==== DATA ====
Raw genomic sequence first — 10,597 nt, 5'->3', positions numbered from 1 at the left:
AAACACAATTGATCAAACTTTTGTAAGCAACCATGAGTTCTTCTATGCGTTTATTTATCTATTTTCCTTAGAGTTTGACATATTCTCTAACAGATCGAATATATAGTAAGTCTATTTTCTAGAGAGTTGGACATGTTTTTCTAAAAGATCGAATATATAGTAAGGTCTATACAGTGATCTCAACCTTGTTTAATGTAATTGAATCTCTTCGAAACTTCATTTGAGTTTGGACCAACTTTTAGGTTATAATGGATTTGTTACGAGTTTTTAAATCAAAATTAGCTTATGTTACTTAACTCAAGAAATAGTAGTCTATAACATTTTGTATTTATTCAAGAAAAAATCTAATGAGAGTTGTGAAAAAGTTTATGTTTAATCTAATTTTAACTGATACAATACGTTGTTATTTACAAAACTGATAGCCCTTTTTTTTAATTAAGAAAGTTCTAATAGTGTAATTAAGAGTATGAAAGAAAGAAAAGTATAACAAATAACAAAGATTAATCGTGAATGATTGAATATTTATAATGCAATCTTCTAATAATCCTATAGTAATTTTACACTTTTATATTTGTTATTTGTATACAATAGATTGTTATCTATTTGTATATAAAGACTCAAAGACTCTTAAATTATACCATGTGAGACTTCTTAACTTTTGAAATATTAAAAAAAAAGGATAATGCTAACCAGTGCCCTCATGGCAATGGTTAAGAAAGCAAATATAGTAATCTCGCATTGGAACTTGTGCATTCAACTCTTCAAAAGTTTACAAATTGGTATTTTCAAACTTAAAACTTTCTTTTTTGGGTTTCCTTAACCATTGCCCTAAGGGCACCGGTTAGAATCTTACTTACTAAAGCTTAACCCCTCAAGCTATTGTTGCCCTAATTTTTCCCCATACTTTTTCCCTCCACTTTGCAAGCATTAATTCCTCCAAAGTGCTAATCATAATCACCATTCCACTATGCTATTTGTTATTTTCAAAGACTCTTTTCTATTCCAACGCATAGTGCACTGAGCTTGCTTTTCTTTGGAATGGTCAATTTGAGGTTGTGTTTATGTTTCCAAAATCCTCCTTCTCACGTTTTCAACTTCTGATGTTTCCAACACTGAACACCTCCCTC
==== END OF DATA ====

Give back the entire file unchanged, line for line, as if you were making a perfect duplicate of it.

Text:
Raw genomic sequence first — 10,597 nt, 5'->3', positions numbered from 1 at the left:
AAACACAATTGATCAAACTTTTGTAAGCAACCATGAGTTCTTCTATGCGTTTATTTATCTATTTTCCTTAGAGTTTGACATATTCTCTAACAGATCGAATATATAGTAAGTCTATTTTCTAGAGAGTTGGACATGTTTTTCTAAAAGATCGAATATATAGTAAGGTCTATACAGTGATCTCAACCTTGTTTAATGTAATTGAATCTCTTCGAAACTTCATTTGAGTTTGGACCAACTTTTAGGTTATAATGGATTTGTTACGAGTTTTTAAATCAAAATTAGCTTATGTTACTTAACTCAAGAAATAGTAGTCTATAACATTTTGTATTTATTCAAGAAAAAATCTAATGAGAGTTGTGAAAAAGTTTATGTTTAATCTAATTTTAACTGATACAATACGTTGTTATTTACAAAACTGATAGCCCTTTTTTTTAATTAAGAAAGTTCTAATAGTGTAATTAAGAGTATGAAAGAAAGAAAAGTATAACAAATAACAAAGATTAATCGTGAATGATTGAATATTTATAATGCAATCTTCTAATAATCCTATAGTAATTTTACACTTTTATATTTGTTATTTGTATACAATAGATTGTTATCTATTTGTATATAAAGACTCAAAGACTCTTAAATTATACCATGTGAGACTTCTTAACTTTTGAAATATTAAAAAAAAAGGATAATGCTAACCAGTGCCCTCATGGCAATGGTTAAGAAAGCAAATATAGTAATCTCGCATTGGAACTTGTGCATTCAACTCTTCAAAAGTTTACAAATTGGTATTTTCAAACTTAAAACTTTCTTTTTTGGGTTTCCTTAACCATTGCCCTAAGGGCACCGGTTAGAATCTTACTTACTAAAGCTTAACCCCTCAAGCTATTGTTGCCCTAATTTTTCCCCATACTTTTTCCCTCCACTTTGCAAGCATTAATTCCTCCAAAGTGCTAATCATAATCACCATTCCACTATGCTATTTGTTATTTTCAAAGACTCTTTTCTATTCCAACGCATAGTGCACTGAGCTTGCTTTTCTTTGGAATGGTCAATTTGAGGTTGTGTTTATGTTTCCAAAATCCTCCTTCTCACGTTTTCAACTTCTGATGTTTCCAACACTGAACACCTCCCTC